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Second Time Around 

Wednesday, Dec 11 1996
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Deliverance
A couple of decades after its original 1972 release, this landmark adventure movie has achieved new relevance as Iron Johns of every variety follow its antiheroes' quest into the wilderness, to bond and to seek their most authentic selves. The attitude of the movie, though, is skeptical and sardonic. Four middle-class Georgians canoe down the untamed, soon-to-be-dammed Cahulawassee River, and the inspired director, John Boorman, presents the ensuing survival drama as high macho adventure and nightmare. Under the guidance of a blustery outdoorsman named Lewis (Burt Reynolds, in a potent daredevil performance), the mild-mannered, pipe-smoking Ed (Jon Voight) proves himself in rites of violence. One of their companions is raped, and the other killed. James Dickey's novel depicted the wild river trip as an enrichment for Lewis and Ed, despite the dire consequences for their friends, the affable Bobby (Ned Beatty) and the sane, gentle Drew (Ronny Cox). Boorman, however, cleaves to a spooky, neutral tone. The combined attractiveness and foolishness of taking extreme action is the point of the film, which is both gut-clutching and mesmerizing. Boorman captures the spring of a canoe when the current snags it, the terror of a vertiginous drop, the ominous stillness of a gorge. He achieves poetic precision even when the men are shooting the rapids. As shot in Panavision by Vilmos Zsigmond and edited by Tom Priestley, the movie has a mysterious beauty, like a landscape that changes drastically from dusk till dawn. Dickey wrote the script and plays a lawman.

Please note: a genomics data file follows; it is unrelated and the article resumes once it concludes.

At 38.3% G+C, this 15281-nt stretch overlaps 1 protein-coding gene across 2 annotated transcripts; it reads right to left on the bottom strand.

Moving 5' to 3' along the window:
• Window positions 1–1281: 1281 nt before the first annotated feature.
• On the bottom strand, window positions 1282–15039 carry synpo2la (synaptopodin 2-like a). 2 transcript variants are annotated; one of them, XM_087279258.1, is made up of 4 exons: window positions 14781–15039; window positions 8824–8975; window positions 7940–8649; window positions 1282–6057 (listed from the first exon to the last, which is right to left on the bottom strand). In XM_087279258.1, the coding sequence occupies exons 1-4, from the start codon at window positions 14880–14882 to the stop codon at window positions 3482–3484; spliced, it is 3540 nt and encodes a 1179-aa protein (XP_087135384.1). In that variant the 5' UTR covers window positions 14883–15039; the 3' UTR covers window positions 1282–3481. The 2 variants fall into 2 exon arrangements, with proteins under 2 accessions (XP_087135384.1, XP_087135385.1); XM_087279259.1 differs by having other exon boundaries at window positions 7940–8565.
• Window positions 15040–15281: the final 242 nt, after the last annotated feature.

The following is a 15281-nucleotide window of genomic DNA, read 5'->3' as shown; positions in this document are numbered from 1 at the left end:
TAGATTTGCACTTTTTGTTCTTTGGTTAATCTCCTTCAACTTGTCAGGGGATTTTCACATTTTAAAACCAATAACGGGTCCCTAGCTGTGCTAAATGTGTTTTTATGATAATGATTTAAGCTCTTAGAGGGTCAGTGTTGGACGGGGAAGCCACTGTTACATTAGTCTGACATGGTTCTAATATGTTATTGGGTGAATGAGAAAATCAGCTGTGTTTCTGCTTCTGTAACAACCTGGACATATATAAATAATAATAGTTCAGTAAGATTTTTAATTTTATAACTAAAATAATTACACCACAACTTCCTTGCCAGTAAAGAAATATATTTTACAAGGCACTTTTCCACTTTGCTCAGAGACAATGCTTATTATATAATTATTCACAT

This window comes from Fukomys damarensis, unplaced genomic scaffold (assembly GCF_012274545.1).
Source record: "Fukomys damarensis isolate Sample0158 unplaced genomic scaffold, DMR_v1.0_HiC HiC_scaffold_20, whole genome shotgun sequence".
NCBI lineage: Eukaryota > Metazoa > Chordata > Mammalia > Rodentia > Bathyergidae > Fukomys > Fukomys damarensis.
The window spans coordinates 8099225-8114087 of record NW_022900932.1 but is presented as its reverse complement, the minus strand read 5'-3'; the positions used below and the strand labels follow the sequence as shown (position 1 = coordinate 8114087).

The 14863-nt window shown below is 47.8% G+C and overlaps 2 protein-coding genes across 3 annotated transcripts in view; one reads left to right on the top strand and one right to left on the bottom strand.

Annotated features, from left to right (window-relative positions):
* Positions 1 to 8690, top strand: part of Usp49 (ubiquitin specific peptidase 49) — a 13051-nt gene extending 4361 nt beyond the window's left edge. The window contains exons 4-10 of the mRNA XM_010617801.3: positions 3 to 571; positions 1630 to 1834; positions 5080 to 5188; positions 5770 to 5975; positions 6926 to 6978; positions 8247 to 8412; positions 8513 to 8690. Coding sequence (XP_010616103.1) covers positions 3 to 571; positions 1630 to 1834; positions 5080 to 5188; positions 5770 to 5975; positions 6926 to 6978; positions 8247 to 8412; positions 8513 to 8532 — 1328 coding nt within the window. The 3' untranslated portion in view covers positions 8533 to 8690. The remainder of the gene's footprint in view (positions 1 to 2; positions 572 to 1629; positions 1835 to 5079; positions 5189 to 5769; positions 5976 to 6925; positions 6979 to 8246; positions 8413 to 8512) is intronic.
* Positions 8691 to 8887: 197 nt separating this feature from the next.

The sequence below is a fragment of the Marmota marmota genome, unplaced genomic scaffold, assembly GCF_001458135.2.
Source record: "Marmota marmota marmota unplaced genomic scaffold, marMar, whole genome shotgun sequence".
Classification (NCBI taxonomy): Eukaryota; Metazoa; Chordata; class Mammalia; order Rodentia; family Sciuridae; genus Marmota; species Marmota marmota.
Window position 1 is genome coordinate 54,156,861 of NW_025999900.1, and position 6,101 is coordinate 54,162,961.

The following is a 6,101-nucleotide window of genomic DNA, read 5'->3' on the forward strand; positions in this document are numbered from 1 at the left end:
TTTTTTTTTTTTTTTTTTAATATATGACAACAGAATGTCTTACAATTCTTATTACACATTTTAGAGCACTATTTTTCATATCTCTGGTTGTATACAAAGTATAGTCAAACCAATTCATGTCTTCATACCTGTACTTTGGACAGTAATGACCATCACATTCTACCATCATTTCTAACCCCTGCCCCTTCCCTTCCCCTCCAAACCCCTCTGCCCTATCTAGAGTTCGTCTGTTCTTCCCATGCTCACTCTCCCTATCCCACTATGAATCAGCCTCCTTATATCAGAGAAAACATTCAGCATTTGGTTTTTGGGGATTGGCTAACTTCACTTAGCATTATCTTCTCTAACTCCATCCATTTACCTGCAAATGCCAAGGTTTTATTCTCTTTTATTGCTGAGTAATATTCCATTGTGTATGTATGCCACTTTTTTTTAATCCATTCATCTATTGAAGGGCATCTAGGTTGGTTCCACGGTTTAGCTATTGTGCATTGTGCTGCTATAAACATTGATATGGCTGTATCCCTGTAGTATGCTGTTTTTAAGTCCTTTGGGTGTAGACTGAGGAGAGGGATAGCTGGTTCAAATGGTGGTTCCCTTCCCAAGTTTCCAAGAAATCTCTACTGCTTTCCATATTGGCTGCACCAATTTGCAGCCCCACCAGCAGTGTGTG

-- Michael Sragow

Deliverance screens Saturday, Dec. 14, at 1, 5:35, and 10 p.m. (with The Exorcist at 3:10 and 7:40 p.m.) as part of the wide-screen series at the Castro, 429 Castro (at Market). Tickets are $4-6.50; call 621-6120.

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Michael Sragow

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